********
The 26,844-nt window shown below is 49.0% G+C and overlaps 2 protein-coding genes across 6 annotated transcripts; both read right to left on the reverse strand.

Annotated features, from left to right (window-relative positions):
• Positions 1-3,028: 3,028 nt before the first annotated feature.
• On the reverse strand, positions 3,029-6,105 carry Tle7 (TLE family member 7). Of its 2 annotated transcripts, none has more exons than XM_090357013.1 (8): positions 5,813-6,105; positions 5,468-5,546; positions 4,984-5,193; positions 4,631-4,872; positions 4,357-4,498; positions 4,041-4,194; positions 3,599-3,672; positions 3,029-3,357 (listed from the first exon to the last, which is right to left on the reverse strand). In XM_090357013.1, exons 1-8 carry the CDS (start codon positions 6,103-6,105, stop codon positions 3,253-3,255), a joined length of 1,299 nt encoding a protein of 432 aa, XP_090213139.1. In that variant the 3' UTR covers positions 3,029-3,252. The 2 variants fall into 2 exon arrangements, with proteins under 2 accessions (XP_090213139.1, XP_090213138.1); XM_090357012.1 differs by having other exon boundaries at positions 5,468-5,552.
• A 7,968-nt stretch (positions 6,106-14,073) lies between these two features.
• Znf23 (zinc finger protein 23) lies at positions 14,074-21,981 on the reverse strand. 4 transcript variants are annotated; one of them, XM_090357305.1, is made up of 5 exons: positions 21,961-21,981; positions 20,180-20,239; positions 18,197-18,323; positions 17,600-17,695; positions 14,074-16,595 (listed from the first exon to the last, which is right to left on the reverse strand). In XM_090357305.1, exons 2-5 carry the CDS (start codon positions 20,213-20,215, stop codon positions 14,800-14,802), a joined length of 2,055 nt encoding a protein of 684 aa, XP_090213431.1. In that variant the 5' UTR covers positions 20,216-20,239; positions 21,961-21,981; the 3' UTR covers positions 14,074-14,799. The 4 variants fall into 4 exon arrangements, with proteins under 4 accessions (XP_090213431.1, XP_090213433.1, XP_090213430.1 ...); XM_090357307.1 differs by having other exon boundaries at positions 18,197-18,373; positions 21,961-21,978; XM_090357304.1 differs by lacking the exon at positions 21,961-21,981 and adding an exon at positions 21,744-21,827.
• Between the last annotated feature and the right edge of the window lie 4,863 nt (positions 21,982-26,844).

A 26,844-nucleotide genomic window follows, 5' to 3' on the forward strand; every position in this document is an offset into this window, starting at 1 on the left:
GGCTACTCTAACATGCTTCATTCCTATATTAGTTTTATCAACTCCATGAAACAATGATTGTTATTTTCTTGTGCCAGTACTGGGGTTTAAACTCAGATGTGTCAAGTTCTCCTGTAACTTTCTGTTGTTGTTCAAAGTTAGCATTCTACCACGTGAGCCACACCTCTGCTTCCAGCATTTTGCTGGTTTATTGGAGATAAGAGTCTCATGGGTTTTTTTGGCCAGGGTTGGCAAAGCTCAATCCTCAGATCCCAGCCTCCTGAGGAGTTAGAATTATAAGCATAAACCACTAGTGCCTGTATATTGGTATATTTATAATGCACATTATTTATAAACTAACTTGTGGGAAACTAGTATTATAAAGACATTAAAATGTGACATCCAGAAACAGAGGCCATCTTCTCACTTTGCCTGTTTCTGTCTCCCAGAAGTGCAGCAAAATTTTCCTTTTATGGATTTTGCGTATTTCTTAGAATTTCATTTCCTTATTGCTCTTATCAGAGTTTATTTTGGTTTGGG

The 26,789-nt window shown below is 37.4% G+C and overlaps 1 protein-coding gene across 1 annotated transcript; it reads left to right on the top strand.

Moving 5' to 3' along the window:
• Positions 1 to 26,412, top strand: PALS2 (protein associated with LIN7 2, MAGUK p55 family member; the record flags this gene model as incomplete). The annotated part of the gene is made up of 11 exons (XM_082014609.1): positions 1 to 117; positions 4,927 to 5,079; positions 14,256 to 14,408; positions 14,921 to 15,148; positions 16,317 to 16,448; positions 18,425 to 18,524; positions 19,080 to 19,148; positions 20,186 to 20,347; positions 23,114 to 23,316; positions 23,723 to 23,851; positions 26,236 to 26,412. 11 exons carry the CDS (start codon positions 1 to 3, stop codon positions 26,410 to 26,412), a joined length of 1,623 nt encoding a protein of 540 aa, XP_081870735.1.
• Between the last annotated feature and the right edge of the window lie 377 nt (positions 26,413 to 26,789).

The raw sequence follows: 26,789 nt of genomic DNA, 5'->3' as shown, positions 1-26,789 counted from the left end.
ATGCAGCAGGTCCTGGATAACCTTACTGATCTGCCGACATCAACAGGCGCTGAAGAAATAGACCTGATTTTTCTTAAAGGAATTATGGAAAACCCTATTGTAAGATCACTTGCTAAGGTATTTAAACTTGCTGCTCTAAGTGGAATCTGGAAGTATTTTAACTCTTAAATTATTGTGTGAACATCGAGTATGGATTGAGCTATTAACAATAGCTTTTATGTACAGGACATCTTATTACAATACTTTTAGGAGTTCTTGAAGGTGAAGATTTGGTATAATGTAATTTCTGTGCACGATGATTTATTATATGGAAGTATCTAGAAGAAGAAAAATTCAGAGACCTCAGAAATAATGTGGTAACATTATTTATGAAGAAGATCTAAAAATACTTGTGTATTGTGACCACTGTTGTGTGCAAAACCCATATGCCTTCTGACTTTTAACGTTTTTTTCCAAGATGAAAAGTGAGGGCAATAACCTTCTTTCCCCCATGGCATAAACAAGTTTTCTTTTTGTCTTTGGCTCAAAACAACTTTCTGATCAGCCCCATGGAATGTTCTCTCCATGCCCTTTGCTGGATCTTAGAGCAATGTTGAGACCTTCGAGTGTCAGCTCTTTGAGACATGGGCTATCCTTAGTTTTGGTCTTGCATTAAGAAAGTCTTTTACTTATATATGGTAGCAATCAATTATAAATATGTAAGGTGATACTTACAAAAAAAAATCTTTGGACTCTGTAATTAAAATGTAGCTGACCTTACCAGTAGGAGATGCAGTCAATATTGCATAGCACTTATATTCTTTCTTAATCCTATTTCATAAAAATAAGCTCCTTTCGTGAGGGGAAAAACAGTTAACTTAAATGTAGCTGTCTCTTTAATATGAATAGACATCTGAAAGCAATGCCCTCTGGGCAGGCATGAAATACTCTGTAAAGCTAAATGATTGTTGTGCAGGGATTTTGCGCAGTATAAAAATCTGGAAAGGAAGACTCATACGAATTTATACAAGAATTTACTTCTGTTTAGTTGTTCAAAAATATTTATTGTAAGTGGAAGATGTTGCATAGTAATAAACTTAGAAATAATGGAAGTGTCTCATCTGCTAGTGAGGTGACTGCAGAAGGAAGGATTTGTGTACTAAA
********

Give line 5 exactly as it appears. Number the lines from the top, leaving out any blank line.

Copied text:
• A 7,968-nt stretch (positions 6,106-14,073) lies between these two features.